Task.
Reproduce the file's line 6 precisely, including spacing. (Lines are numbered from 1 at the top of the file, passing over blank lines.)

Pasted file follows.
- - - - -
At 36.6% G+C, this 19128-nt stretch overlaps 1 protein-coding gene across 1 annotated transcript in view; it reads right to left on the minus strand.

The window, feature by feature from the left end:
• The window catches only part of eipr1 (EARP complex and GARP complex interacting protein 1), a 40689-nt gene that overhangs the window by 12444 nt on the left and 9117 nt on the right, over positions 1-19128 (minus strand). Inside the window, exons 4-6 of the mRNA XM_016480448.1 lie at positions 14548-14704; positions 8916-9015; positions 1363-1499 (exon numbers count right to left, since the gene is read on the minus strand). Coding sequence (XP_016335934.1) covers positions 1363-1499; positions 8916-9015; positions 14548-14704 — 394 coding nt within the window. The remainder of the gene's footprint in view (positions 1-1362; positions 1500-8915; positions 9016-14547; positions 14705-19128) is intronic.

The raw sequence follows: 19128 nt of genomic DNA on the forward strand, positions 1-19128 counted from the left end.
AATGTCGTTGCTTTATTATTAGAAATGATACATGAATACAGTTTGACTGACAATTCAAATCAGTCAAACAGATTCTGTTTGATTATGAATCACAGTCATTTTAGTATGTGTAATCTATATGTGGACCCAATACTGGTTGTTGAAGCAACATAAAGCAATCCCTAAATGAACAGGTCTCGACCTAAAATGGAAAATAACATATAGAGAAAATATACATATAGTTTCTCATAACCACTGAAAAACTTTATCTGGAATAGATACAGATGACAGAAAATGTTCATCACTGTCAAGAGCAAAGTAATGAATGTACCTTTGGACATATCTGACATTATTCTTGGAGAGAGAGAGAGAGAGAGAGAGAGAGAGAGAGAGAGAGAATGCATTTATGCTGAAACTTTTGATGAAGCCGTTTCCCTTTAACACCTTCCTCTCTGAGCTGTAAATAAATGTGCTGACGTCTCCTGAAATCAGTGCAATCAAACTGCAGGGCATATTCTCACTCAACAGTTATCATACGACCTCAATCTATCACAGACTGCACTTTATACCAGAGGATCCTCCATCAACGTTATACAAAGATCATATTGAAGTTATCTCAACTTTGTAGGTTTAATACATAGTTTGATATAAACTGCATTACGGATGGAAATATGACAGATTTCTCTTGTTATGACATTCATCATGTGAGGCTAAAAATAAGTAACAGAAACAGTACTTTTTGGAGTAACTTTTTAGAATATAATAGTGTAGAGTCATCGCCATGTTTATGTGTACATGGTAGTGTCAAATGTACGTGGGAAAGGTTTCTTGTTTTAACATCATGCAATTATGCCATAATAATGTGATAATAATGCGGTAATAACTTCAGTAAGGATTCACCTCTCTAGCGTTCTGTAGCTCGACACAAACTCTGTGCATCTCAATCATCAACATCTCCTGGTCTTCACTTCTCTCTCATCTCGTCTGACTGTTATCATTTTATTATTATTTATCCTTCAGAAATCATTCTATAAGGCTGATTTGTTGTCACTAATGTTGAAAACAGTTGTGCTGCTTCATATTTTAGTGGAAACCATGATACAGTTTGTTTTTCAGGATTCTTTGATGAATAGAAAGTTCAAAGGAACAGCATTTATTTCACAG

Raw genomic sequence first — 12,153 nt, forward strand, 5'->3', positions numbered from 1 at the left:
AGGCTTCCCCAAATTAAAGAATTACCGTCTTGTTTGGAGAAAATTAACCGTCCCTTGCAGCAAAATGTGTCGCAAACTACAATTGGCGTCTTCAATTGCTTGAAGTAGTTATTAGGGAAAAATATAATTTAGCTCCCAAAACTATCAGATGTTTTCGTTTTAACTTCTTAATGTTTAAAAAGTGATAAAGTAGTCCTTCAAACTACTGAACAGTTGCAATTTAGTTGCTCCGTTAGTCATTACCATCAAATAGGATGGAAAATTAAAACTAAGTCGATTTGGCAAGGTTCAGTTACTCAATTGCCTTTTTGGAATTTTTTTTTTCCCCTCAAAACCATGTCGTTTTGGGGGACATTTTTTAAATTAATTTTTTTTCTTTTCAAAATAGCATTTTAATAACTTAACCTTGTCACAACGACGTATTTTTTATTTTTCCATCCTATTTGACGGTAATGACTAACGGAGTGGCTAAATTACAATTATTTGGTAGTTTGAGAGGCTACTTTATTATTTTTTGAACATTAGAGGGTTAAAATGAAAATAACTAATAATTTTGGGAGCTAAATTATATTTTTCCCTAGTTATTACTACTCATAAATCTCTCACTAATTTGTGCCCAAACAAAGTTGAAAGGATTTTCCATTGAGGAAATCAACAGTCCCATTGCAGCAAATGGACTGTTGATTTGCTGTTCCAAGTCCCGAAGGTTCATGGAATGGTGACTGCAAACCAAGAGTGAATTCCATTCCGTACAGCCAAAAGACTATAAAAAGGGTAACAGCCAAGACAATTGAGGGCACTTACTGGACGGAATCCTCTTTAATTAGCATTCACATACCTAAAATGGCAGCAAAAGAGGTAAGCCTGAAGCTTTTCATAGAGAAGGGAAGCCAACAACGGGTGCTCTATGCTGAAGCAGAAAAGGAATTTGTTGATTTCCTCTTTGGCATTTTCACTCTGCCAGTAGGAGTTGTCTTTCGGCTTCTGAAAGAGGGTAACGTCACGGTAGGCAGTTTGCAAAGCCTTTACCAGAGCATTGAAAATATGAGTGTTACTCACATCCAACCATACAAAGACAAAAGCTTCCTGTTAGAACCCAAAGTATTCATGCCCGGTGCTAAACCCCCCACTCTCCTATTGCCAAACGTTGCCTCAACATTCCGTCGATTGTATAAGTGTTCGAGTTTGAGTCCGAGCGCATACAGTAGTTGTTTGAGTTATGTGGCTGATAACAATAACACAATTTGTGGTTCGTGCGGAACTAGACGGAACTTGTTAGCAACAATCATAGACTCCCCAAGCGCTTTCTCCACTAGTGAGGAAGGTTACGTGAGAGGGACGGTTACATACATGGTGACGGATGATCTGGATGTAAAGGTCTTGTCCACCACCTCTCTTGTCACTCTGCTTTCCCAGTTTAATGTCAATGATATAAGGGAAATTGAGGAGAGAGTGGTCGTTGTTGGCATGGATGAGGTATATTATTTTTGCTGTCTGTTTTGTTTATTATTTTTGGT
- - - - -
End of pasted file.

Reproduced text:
Raw genomic sequence first — 12,153 nt, forward strand, 5'->3', positions numbered from 1 at the left: